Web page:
The reason OEMs see the wisdom in using such maintenance programs is to sell more vehicles and importantly keep those buyers loyal to their GM dealer.  One might conclude then that this trend erases any market need for third-party prepaid maintenance (PPM) programs. After all, PPMs are substantially the same as those OEMs offer.

Given this, are factories’ free maintenance programs making third-party PPMs unnecessary?

On the contrary, they are now more vital than ever. The first automotive loyalty programs were utilized by dealers in 2002. Now, more than half of all the US dealerships employ some type of loyalty initiative (many through OEM sponsored programs).  But what about the dealerships with multiple brands where the OEM programs could do more harm to the remaining dealer brand than the good they provide to the other?  Multi-brand dealership groups need a solution that will allow cross-selling and plan redemption between all of their brands. OEMs simply can’t provide this type of solution, nor are they expected to.  Think of the brand Starwood Hotels and Resorts. We all know them as The Westin, Sheraton, The W, Le Meridian and others. Starwood wants to encourage their loyalty members to utilize all of their different brands but under one common moniker. Dealership groups that have multiple brands can benefit from this practice, and they will start realizing the benefits it provides to them in cross-brand marketing, (not to mention the vast amount of customer purchase data and analytics it provides).

With a third-party PPM program, a dealer extends maintenance services at a discount price (some dealers choose to give them complimentary to purchasers). Consider that for GM, late-year buyers of its 2013 models won’t receive free factory maintenance. A dealer offering a PPM program can bridge that gap.

Furthermore, only PPM programs enable dealers to:

  • Offer similar maintenance incentives to customers who purchase or lease a model year not covered by the factory program.
  • Offer these conveniences – and gain their retention value – to purchasers of other makes it sells from its used vehicle inventory.
  • Capture bought-elsewhere and other-make customers who visit the dealership service department.
  • Offer these advantages to customers of other franchises in its group whose OEMs do not offer free maintenance.
  • Offer customers prepaid maintenance after the duration of the OEM program to further retain them.

What new programs are you introducing at your dealership?

Have you thought about extending your maintenance services with a PPM program? Why or why not?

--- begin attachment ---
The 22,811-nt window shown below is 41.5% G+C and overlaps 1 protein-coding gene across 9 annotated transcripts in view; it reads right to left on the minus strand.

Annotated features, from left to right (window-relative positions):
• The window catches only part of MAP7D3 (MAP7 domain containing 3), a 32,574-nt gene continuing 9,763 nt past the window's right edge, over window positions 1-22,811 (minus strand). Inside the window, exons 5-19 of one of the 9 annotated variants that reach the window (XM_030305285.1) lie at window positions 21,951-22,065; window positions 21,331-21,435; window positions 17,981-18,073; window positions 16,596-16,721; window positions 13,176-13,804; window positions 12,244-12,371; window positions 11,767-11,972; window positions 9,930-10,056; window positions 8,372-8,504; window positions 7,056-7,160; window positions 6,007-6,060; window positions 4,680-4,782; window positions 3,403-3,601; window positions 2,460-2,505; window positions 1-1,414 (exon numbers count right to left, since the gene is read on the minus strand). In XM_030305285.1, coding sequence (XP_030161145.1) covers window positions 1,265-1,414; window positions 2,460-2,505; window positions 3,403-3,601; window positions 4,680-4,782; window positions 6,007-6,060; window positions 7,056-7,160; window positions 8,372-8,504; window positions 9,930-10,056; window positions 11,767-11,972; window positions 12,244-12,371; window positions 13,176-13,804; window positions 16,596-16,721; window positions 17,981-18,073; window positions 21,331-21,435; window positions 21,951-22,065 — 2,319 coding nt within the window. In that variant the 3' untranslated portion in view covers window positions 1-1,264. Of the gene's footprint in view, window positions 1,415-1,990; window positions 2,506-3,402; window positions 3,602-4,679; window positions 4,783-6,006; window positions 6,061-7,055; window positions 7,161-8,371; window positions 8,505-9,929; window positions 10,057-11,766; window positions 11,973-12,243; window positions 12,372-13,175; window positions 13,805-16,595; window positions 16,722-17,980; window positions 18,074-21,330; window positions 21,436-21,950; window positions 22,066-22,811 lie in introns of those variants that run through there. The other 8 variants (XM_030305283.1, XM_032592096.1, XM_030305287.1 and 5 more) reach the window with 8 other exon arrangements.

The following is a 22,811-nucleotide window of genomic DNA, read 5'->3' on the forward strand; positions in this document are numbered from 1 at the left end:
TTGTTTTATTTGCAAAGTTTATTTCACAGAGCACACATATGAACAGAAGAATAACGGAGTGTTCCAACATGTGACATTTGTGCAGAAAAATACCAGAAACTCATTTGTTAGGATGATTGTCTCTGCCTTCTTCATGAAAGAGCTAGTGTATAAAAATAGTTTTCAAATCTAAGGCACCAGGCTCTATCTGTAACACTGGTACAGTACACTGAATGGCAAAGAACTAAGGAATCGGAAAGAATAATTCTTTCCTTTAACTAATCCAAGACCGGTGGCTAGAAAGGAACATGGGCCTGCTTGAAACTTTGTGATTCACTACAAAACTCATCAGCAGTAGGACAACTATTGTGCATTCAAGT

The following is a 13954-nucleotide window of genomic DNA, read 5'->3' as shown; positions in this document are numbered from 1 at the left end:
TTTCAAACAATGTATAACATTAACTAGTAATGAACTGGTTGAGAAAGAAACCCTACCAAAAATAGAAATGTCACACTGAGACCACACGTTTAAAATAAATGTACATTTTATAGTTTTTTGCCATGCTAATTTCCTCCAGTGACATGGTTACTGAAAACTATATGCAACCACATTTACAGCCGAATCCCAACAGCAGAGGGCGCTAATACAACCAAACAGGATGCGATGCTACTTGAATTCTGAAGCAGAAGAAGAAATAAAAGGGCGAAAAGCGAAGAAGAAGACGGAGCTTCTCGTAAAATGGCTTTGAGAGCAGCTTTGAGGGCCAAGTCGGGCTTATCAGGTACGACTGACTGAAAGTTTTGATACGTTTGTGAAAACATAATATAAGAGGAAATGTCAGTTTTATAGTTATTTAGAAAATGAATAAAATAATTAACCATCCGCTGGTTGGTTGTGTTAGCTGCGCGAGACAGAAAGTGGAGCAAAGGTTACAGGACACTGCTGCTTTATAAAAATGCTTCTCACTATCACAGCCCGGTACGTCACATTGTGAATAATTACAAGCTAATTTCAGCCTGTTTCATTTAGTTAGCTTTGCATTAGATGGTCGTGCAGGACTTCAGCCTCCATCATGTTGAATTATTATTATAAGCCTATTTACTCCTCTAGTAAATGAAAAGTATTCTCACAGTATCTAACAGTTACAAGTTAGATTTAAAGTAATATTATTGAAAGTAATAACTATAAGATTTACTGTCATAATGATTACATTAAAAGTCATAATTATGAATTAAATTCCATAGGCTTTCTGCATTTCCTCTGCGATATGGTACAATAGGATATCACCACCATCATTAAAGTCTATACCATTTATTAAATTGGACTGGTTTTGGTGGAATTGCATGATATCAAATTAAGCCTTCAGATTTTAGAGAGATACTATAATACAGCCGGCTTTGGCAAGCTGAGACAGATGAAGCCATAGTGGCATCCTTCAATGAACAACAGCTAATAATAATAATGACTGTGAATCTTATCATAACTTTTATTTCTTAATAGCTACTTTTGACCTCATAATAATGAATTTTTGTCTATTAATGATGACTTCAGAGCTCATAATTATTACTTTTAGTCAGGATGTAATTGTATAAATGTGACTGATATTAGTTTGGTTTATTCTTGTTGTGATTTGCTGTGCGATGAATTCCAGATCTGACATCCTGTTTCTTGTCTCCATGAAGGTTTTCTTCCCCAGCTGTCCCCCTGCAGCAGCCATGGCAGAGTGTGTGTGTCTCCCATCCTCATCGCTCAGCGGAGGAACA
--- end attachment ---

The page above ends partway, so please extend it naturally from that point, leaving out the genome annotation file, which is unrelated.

What History Can Tell Us about Loyalty

By Mike Gorun at Performance Loyalty Group  //  2013, July  //  No Comments

The British are coming” shouted Paul Revere in his famous midnight ride frantically trying to warn colonists of the impending attacks by England.

Did you know that statistically only 4 in 10 people cared about this news? Only 40% of colonists supported the revolution, with some historians even estimating support in the 20-30% range. The other 60% were either loyal to the Crown or wanted nothing to do with picking sides. Winston Churchill once said, “History is written by the victors.” If you were to take a history class in England, you would be taught a whole new perspective on the outcome of the Revolutionary War. Their viewpoint is, at a very basic level, that they let us win.

What History Can Tell Us about LoyaltyWith the celebration of our Independence only a couple of days away, we celebrate everything that the United States embodies: freedom, choice and opportunity. Even after the war was “won” in 1783, many didn’t know what to think. People weren’t sure if they were just trading one government for an equally bad one. Not until 1787, four years later, was the Constitution signed, and it didn’t go into effect until 1789 when it was ratified by eleven states.

Today, of course, the United States enjoys patriotism and loyalty from many and was found to be the most desired place in the world to live when Gallup polled foreigners who desired to relocate.

So how did this country, which began with a rebellion that had the support of less than half its residents transform itself into the country that today enjoys some of the most loyal people in the world?

It all began with a promise. The basic principle of that promise was the freedom of choice. Think about it. In the Bill of Rights, all 10 amendments have to do with personal freedom and restriction of government to impose on that. For over 200 years, America has kept that promise and become a place that people want to live.

Businesses themselves may or may not exist if it weren’t for the promises that were made and kept in the centuries that have passed.

Just like the loyalty our country has earned from us, customer loyalty begins with a promise.  As a business, your dealership needs to define that promise and then keep it… no matter what. You must make that promise as unbreakable as the Constitution and show your customers through your actions that there are no exceptions.

Do this and you will not only earn their loyalty, you will become a place others want to do business with as well.

How does your business create customer loyalty?

Have you implemented a loyalty program into your store? If so, what do you offer customers so they keep coming back?